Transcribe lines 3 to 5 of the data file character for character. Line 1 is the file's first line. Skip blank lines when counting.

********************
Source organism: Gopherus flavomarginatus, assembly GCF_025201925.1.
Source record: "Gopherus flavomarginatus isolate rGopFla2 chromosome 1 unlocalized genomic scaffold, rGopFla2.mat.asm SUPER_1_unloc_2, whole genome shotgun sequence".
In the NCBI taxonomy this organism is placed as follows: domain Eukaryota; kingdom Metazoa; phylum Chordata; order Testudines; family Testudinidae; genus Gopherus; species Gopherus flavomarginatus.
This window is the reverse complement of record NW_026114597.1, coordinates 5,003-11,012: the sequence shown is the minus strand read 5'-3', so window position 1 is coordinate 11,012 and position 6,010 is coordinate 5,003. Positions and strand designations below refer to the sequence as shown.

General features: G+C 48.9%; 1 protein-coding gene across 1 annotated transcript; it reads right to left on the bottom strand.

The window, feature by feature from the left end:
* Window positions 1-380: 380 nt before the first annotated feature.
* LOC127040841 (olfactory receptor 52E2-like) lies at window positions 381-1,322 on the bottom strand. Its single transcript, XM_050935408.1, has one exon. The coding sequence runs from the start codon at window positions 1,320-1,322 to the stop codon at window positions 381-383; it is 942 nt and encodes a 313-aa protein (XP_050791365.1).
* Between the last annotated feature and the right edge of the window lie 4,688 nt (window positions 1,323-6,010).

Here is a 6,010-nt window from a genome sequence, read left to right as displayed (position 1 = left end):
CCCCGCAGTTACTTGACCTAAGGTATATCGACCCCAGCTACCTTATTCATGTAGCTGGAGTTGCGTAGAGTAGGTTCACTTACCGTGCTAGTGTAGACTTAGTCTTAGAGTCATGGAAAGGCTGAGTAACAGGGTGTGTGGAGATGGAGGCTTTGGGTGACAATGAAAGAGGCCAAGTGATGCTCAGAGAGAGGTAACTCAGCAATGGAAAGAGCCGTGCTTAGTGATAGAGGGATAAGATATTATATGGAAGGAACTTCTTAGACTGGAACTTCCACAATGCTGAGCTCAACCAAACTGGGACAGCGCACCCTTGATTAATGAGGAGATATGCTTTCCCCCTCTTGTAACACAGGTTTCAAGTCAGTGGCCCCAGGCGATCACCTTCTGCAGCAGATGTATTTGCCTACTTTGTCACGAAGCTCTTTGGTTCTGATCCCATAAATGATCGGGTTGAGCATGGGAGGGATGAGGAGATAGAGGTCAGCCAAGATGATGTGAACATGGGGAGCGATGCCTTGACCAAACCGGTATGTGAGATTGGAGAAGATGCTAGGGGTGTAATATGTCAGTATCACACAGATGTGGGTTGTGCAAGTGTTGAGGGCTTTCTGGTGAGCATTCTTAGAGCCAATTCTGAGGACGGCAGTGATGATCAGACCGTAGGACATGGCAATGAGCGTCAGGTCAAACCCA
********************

In the NCBI taxonomy this organism is placed as follows: domain Eukaryota; kingdom Metazoa; phylum Chordata; order Testudines; family Testudinidae; genus Gopherus; species Gopherus flavomarginatus.
This window is the reverse complement of record NW_026114597.1, coordinates 5,003-11,012: the sequence shown is the minus strand read 5'-3', so window position 1 is coordinate 11,012 and position 6,010 is coordinate 5,003. Positions and strand designations below refer to the sequence as shown.

General features: G+C 48.9%; 1 protein-coding gene across 1 annotated transcript; it reads right to left on the bottom strand.